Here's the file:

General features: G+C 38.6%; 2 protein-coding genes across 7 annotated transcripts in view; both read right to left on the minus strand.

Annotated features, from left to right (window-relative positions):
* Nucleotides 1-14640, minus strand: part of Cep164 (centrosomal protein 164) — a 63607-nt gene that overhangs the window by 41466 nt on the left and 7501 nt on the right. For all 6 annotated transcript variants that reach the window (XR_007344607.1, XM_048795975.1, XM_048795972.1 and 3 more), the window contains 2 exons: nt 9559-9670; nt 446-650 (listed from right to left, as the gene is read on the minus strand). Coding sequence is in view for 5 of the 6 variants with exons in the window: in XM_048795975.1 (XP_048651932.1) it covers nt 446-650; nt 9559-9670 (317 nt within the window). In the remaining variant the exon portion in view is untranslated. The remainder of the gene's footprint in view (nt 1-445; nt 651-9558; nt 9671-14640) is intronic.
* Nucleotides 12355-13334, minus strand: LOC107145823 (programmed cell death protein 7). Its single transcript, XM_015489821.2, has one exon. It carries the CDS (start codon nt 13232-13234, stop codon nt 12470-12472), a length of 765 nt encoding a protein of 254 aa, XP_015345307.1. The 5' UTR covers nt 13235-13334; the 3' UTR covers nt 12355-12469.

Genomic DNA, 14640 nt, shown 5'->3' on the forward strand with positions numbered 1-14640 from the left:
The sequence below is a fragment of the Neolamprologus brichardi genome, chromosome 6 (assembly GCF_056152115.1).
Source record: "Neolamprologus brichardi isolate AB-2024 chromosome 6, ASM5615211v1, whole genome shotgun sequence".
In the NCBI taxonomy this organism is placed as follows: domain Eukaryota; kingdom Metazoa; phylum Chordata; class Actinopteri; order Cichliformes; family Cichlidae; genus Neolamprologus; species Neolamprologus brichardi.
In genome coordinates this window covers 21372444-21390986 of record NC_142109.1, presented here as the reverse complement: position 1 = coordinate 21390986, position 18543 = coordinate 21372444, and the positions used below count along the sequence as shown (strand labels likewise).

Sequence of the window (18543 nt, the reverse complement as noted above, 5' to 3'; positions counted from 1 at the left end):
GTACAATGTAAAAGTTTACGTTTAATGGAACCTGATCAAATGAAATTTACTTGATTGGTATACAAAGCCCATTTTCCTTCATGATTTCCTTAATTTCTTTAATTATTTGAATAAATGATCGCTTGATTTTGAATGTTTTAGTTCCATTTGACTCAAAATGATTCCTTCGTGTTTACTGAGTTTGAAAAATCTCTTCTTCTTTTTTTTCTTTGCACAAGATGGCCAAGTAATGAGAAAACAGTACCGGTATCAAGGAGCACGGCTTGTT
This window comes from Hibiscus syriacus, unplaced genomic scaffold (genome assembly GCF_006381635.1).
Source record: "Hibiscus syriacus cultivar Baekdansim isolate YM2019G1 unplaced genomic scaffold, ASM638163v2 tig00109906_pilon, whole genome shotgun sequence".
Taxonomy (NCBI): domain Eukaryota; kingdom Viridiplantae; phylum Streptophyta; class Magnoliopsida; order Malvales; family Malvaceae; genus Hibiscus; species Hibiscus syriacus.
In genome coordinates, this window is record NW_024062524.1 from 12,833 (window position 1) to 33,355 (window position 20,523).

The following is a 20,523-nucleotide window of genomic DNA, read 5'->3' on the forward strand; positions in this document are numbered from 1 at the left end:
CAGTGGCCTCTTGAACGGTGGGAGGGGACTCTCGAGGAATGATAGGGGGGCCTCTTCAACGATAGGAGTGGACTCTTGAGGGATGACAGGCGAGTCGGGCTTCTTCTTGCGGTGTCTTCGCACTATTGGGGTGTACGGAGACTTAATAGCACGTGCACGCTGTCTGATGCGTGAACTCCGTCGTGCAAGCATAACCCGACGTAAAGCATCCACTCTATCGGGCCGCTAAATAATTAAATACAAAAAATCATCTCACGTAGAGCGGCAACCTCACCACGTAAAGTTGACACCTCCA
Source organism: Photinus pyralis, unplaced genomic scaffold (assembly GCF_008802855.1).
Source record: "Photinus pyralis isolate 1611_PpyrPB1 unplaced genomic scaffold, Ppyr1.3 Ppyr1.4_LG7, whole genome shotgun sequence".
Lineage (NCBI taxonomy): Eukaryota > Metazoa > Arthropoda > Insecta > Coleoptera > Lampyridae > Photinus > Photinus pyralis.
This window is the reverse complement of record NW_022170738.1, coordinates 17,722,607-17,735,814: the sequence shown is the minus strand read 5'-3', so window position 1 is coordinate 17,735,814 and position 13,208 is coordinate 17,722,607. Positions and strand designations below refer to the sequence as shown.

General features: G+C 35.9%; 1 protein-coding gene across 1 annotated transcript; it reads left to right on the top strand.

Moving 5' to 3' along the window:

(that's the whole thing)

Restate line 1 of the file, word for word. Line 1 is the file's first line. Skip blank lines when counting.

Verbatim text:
General features: G+C 38.6%; 2 protein-coding genes across 7 annotated transcripts in view; both read right to left on the minus strand.